What has big data done for us lately?
December 4, 2014 1:17 AM   Subscribe

I'm curious to learn what major scientific (or other) advances have been made using data mining of extremely large datasets (a.k.a. "big data")?

I think the explosion of available data over the last decade or so has probably given us great new insights into processes and phenomena, but I have no idea what these might be. Has there been any "like, whoa" stuff to come out of research analyzing big data?
posted by stinker to Science & Nature (23 answers total) 10 users marked this as a favorite
posted by devnull at 1:54 AM on December 4, 2014 [1 favorite]

One thing that jumps to mind is the (theory? discovery?) idea that environmental contamination from leaded gasoline was/is tied to increasing crime rates in the later 20th century.
posted by BigLankyBastard at 3:37 AM on December 4, 2014 [2 favorites]

The thing is that the usual approaches to big data are not geared towards producing "insights". We have hugely improved machine translation, voice recognition, ad targeting, power management, but the basic principle is always that you are just considering a lot more factors than a human could make sense of. It turns out you can do all these things well, but the "insight" that the model contains is a vector of a million tiny weights assigned to a million signals, each individually not that interesting.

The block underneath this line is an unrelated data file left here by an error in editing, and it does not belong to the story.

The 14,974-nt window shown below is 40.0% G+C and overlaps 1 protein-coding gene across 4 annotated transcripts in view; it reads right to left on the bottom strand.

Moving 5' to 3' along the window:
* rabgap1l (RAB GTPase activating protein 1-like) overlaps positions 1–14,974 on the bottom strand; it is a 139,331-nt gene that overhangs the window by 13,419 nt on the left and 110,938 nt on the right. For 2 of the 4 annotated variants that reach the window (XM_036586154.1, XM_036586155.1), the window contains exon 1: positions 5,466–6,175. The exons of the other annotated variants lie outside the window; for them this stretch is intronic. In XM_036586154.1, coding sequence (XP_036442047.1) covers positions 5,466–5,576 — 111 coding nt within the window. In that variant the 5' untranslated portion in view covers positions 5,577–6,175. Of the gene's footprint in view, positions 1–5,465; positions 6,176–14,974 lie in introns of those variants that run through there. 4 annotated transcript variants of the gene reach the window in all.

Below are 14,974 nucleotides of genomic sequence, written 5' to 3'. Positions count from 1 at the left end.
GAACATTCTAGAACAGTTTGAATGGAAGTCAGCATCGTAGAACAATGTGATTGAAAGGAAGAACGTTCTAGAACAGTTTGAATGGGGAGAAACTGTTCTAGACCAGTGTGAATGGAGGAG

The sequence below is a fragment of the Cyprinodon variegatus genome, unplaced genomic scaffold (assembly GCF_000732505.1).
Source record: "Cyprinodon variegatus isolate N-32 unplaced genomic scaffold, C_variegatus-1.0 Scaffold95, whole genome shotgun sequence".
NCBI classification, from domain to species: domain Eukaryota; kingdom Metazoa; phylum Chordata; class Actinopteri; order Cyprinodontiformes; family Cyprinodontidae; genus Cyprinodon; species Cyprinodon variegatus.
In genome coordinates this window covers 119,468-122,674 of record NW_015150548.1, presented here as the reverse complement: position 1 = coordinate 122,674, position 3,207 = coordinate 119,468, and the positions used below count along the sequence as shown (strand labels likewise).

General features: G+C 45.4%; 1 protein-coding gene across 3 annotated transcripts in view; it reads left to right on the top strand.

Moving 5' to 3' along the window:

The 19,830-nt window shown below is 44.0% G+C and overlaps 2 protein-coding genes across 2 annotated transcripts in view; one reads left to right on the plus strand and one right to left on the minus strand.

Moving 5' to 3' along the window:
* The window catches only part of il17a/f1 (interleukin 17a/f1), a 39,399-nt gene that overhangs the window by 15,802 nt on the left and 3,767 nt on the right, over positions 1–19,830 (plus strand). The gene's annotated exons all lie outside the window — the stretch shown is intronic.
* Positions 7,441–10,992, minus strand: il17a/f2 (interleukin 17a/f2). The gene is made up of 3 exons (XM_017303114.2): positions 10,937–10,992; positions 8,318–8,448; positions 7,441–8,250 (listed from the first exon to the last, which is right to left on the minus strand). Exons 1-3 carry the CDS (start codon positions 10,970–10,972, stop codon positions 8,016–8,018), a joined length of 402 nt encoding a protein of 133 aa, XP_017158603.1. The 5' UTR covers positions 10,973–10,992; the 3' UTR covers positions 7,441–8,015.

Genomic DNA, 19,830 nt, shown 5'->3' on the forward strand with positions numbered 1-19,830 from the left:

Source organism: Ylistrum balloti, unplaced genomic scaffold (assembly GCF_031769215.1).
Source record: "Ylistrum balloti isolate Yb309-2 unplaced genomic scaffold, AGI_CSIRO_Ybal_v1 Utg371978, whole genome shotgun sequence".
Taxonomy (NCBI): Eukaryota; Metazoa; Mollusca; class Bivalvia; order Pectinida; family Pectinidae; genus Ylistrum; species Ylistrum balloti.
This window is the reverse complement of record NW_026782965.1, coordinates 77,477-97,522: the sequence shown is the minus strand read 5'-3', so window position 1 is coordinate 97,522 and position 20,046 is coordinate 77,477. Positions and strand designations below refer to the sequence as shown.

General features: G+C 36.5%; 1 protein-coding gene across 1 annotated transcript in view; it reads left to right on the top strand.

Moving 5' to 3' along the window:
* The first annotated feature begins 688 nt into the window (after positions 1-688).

posted by themel at 3:52 AM on December 4, 2014 [6 favorites]

The human genome.
posted by a lungful of dragon at 4:10 AM on December 4, 2014 [2 favorites]

posted by a lungful of dragon at 5:00 AM on December 4, 2014

One can argue that the Human Genome Project was a failure of big data, not a success.
posted by akk2014 at 5:03 AM on December 4, 2014 [1 favorite]

Maybe this TED playlist will give you some answers: Making Sense of Too Much Data.
posted by HopStopDon'tShop at 6:05 AM on December 4, 2014

I recently read that some big city fire departments are using Bg Data to help them prioritize inspections and staffing. The (terrifying) problem being that they don't have the resources they need to inspect every building every year. So they built models to identify which buildings are most likely to be involved in a fire and prioritize those for inspections.
posted by lunasol at 6:58 AM on December 4, 2014 [1 favorite]

Hurricane modeling.
posted by oceanjesse at 7:00 AM on December 4, 2014

Historically, what you're describing sounds a lot like Copernicus. He inherited a monstrous body of astronomical observational data from Tycho Brahe and spent years analyzing it, to discover that the planets move in ellipses instead of circles -- and that they all orbited the sun instead of the Earth.